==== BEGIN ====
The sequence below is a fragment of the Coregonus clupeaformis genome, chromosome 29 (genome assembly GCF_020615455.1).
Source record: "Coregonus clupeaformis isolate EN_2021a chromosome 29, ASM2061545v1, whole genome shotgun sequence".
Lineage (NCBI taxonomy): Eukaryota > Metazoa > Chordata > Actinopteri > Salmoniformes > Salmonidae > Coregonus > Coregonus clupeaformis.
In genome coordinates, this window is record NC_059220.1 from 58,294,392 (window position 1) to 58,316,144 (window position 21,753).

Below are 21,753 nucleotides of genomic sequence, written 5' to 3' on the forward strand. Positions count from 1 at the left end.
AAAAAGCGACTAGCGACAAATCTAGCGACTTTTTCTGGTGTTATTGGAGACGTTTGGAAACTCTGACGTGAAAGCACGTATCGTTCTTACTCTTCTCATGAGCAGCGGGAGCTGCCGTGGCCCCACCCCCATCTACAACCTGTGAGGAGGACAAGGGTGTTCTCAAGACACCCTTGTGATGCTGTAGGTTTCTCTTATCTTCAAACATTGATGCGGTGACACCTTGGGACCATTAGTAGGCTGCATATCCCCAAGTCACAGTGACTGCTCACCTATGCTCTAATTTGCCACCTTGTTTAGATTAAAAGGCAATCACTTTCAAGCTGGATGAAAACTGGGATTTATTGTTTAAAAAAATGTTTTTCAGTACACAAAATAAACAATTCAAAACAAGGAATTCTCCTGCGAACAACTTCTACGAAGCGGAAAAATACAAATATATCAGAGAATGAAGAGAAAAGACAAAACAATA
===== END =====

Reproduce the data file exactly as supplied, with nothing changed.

The sequence below is a fragment of the Coregonus clupeaformis genome, chromosome 29 (genome assembly GCF_020615455.1).
Source record: "Coregonus clupeaformis isolate EN_2021a chromosome 29, ASM2061545v1, whole genome shotgun sequence".
Lineage (NCBI taxonomy): Eukaryota > Metazoa > Chordata > Actinopteri > Salmoniformes > Salmonidae > Coregonus > Coregonus clupeaformis.
In genome coordinates, this window is record NC_059220.1 from 58,294,392 (window position 1) to 58,316,144 (window position 21,753).

Below are 21,753 nucleotides of genomic sequence, written 5' to 3' on the forward strand. Positions count from 1 at the left end.
AAAAAGCGACTAGCGACAAATCTAGCGACTTTTTCTGGTGTTATTGGAGACGTTTGGAAACTCTGACGTGAAAGCACGTATCGTTCTTACTCTTCTCATGAGCAGCGGGAGCTGCCGTGGCCCCACCCCCATCTACAACCTGTGAGGAGGACAAGGGTGTTCTCAAGACACCCTTGTGATGCTGTAGGTTTCTCTTATCTTCAAACATTGATGCGGTGACACCTTGGGACCATTAGTAGGCTGCATATCCCCAAGTCACAGTGACTGCTCACCTATGCTCTAATTTGCCACCTTGTTTAGATTAAAAGGCAATCACTTTCAAGCTGGATGAAAACTGGGATTTATTGTTTAAAAAAATGTTTTTCAGTACACAAAATAAACAATTCAAAACAAGGAATTCTCCTGCGAACAACTTCTACGAAGCGGAAAAATACAAATATATCAGAGAATGAAGAGAAAAGACAAAACAATA